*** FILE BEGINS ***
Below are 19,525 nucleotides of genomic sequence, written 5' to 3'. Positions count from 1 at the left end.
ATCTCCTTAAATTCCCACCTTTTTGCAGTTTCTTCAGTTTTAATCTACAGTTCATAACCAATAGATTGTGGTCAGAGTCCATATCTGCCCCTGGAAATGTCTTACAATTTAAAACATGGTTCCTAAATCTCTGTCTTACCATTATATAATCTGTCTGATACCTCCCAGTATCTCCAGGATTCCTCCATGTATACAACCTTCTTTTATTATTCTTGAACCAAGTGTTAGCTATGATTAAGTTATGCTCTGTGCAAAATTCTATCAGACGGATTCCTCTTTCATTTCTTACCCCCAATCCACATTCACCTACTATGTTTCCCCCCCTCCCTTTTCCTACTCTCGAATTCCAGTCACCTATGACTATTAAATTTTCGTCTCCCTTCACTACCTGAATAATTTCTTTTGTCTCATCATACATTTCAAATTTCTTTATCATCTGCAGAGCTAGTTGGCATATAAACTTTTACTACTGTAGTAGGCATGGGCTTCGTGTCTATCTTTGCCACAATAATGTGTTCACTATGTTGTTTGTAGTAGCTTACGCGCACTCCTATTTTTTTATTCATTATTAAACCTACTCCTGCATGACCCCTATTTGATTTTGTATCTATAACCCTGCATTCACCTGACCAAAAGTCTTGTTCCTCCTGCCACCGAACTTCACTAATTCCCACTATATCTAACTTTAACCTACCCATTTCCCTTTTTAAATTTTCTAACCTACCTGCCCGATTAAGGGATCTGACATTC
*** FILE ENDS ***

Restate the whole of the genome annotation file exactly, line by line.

Below are 19,525 nucleotides of genomic sequence, written 5' to 3'. Positions count from 1 at the left end.
ATCTCCTTAAATTCCCACCTTTTTGCAGTTTCTTCAGTTTTAATCTACAGTTCATAACCAATAGATTGTGGTCAGAGTCCATATCTGCCCCTGGAAATGTCTTACAATTTAAAACATGGTTCCTAAATCTCTGTCTTACCATTATATAATCTGTCTGATACCTCCCAGTATCTCCAGGATTCCTCCATGTATACAACCTTCTTTTATTATTCTTGAACCAAGTGTTAGCTATGATTAAGTTATGCTCTGTGCAAAATTCTATCAGACGGATTCCTCTTTCATTTCTTACCCCCAATCCACATTCACCTACTATGTTTCCCCCCCTCCCTTTTCCTACTCTCGAATTCCAGTCACCTATGACTATTAAATTTTCGTCTCCCTTCACTACCTGAATAATTTCTTTTGTCTCATCATACATTTCAAATTTCTTTATCATCTGCAGAGCTAGTTGGCATATAAACTTTTACTACTGTAGTAGGCATGGGCTTCGTGTCTATCTTTGCCACAATAATGTGTTCACTATGTTGTTTGTAGTAGCTTACGCGCACTCCTATTTTTTTATTCATTATTAAACCTACTCCTGCATGACCCCTATTTGATTTTGTATCTATAACCCTGCATTCACCTGACCAAAAGTCTTGTTCCTCCTGCCACCGAACTTCACTAATTCCCACTATATCTAACTTTAACCTACCCATTTCCCTTTTTAAATTTTCTAACCTACCTGCCCGATTAAGGGATCTGACATTC